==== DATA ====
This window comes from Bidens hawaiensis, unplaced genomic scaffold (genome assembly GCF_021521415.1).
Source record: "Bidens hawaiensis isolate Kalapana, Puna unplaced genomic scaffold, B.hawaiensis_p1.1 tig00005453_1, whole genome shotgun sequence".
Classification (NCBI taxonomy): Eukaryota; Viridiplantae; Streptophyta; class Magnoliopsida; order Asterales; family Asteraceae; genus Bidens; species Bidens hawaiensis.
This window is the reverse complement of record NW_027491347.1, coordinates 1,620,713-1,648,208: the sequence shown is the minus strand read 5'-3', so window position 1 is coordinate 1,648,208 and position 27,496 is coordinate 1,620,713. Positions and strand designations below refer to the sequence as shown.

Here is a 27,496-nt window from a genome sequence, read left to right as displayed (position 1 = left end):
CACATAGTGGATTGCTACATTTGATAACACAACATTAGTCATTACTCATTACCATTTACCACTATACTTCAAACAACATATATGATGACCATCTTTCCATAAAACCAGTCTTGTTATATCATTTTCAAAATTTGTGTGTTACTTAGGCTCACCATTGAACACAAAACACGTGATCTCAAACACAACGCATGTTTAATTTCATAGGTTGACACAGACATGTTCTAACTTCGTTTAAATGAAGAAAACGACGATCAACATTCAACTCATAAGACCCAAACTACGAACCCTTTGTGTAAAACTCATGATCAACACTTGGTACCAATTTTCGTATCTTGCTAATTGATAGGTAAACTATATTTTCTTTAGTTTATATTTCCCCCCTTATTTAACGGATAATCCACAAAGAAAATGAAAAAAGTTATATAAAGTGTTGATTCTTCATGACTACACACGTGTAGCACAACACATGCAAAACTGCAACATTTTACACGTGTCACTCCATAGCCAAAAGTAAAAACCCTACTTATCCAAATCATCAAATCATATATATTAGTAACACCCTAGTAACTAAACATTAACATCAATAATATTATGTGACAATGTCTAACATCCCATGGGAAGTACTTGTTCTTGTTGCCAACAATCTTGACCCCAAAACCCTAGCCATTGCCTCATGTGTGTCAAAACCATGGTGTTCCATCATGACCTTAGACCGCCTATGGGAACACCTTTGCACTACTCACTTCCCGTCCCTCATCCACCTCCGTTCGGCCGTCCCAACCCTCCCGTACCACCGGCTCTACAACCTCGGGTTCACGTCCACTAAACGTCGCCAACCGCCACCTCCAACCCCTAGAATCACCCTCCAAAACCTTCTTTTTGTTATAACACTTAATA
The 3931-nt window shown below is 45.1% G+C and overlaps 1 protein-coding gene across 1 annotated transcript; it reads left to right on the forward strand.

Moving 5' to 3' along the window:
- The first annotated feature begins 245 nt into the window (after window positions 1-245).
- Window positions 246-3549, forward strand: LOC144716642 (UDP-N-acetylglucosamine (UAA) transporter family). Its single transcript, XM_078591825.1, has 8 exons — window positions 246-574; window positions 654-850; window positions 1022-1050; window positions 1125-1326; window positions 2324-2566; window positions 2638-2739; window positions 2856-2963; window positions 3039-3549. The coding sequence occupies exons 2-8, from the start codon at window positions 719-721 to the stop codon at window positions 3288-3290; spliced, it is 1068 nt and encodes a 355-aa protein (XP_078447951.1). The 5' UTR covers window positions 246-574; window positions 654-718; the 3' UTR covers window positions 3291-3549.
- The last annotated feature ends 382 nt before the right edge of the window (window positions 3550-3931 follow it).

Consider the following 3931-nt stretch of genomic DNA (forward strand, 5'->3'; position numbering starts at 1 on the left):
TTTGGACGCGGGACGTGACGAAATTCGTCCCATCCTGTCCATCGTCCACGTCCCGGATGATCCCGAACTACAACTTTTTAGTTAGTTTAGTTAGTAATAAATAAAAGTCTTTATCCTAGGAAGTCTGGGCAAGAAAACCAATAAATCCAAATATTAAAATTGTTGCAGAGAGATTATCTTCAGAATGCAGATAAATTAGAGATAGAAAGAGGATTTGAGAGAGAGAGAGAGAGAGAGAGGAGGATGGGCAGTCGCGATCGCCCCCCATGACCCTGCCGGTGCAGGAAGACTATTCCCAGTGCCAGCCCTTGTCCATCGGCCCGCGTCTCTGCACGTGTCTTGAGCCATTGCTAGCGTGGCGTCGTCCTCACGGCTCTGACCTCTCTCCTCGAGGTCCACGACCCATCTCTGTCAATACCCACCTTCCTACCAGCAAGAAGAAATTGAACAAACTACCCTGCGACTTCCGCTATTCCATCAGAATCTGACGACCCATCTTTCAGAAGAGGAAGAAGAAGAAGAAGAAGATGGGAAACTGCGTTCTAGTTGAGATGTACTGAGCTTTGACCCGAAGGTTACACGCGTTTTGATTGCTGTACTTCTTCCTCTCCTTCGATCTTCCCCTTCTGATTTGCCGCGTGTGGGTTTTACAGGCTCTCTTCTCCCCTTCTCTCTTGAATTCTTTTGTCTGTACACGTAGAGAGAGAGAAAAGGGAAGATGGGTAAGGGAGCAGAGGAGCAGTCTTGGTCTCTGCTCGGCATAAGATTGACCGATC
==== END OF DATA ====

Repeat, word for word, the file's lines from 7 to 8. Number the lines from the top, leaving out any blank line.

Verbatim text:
The 3931-nt window shown below is 45.1% G+C and overlaps 1 protein-coding gene across 1 annotated transcript; it reads left to right on the forward strand.

Moving 5' to 3' along the window: